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Concept of Sharia courts misunderstood, say clerics

Tuesday, 8 July 2014 - 7:45am IST | Place: Lucknow | Agency: dna

The Supreme Court order refusing to accord any sort of legal sanction to Sharia (Islamic) courts and 'fatwas' (edicts) issued by 'muftis' has drawn a sharp reaction from Muslim clerics who are virtually unanimous that the right to follow their faith and conduct life according to Muslim personal law is guaranteed under the Constitution.

"We are not running a parallel judicial system. We have never held that orders passed by a Qazi are binding. Our only objective is to resolve matters with the consent of the two parties involved in accordance with the Sharia (Islamic law)," said Zafaryab Jilani, member of the All India Muslim Personal Law Board (AIMPLB).

He said the system of 'Darul Qaza' (office or court of the Qazi) and 'Darul Ifta' (office which issues 'fatwa') are not against the Constitution. "The work done by them is well within our Constitutional rights, which is why the Supreme Court has not commented against the system," he added.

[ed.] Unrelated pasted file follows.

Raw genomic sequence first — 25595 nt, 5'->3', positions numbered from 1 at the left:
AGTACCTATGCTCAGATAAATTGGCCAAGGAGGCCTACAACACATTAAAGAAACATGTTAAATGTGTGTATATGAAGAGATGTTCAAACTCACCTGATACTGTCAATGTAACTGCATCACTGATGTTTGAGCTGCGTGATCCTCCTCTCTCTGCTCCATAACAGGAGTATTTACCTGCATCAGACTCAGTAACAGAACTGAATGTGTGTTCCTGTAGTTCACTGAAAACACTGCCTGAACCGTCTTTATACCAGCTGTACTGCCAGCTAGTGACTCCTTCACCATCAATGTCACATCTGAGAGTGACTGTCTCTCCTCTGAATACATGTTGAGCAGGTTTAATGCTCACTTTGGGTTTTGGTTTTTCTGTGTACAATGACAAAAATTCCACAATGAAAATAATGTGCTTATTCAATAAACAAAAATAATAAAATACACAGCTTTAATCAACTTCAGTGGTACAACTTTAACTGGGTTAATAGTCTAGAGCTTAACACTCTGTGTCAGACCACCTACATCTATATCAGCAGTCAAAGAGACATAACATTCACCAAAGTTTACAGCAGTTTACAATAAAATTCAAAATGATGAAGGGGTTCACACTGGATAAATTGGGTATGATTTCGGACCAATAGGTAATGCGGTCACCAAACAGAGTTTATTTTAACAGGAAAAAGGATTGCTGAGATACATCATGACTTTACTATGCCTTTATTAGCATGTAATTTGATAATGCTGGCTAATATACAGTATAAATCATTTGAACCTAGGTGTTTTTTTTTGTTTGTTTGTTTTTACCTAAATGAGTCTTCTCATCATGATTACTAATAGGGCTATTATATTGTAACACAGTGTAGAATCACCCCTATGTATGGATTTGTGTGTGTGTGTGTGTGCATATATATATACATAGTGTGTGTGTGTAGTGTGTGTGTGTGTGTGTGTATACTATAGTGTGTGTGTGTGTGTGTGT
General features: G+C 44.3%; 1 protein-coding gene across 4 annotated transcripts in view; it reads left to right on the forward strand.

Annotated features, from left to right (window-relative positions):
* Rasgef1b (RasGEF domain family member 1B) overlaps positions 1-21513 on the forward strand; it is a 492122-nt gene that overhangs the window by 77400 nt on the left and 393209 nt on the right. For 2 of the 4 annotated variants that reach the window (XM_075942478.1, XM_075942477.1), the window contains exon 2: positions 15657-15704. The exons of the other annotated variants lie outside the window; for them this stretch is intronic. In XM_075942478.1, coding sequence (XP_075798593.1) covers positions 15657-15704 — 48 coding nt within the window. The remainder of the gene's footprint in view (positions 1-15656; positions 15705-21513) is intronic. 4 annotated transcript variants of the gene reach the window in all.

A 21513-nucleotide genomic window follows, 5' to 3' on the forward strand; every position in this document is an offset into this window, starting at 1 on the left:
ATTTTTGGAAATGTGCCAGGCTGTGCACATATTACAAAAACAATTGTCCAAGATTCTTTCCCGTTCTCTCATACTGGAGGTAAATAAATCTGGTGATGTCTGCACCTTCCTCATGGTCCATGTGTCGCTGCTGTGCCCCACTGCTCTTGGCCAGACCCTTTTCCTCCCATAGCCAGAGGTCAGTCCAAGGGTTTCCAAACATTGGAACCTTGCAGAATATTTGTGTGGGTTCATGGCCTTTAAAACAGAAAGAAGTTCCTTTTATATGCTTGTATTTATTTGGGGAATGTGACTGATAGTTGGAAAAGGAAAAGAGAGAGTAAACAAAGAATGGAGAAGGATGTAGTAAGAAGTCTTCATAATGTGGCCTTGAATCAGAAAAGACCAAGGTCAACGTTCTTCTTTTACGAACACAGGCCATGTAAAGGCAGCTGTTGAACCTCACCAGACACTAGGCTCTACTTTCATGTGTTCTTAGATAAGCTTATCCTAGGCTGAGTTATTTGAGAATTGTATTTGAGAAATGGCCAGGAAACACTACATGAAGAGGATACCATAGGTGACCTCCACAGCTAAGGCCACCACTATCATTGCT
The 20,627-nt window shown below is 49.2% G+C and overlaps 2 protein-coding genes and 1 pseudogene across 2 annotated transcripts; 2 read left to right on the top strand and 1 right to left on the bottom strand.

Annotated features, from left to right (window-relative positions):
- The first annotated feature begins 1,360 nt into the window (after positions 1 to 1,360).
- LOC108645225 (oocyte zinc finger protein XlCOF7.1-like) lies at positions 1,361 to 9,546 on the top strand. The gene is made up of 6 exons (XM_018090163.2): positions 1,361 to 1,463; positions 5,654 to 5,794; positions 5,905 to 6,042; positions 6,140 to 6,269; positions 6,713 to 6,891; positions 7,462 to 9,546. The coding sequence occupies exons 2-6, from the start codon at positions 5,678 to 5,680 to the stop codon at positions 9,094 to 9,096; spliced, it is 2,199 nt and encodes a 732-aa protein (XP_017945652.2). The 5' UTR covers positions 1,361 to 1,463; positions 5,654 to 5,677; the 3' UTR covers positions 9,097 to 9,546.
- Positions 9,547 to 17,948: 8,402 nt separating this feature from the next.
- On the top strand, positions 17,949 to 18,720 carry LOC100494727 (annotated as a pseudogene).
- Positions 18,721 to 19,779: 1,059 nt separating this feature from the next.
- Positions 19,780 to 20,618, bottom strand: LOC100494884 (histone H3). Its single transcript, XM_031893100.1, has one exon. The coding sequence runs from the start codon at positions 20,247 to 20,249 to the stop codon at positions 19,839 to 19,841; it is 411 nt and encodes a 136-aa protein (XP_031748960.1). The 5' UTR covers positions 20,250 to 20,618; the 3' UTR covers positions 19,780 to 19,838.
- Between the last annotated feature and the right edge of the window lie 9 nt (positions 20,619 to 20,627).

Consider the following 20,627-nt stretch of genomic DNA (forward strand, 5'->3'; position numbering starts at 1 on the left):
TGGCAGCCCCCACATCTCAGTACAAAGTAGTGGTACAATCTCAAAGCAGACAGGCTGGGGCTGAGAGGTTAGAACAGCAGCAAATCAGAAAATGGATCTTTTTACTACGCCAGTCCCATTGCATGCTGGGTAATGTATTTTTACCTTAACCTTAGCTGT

Prominent Muslim cleric Khalid Rasheed Firangi Mahali said that under the Constitution, Muslims have the right to work and act according to Muslim personal law. "Indian Constitution has given us the right to act and work according to our Muslim personal law and no one can take that away from us," he asserted. "You must remember that both parties involved in these cases settled in Sharia courts are Muslims. So there is no conflict. We are not imposing our religious practices on anyone. So why is this being made an issue?"

He pointed out that as per the Shariat Application Act, 1937, in cases where both parties are Muslim and the matter relates to nikaah (marriage), talaaq (husband seeking divorce from wife), zihar, lian (allegation on wife), khula (wife seeking divorce from husband) mubaraat (period between talaaqs when the man returns to the wife), the decisions would be taken in the light of the Muslim personal law.

Khalid explained that the concept was largely misunderstood. "The 'Darul Qaza' is not a court. It's a Qazi's office. The 'fatwa' is an opinion given by a 'mufti' in response to a query. In both cases, the parties (only Muslims) come voluntarily and in both, the advice given is not binding," he explained.

Maulana Mohammad Sajid Rashidi, President of Kul Hind Imam Association, said the plea filed in the apex court itself is wrong since "the law does not infringe upon religious matters". He said: "If a person is practicing a religion, he/she has to follow its preachings. A Muslim who does not follow the Sharia is not a true Muslim."

Maulana Muqarram, Shahi Imam of the famous Fatehpuri mosque in Delhi, said: "The Qazis in Sharia courts settle disputes like the panch does in a 'panchayat'. This is as per our Constitutional rights and also helps reduce the burden on courts."




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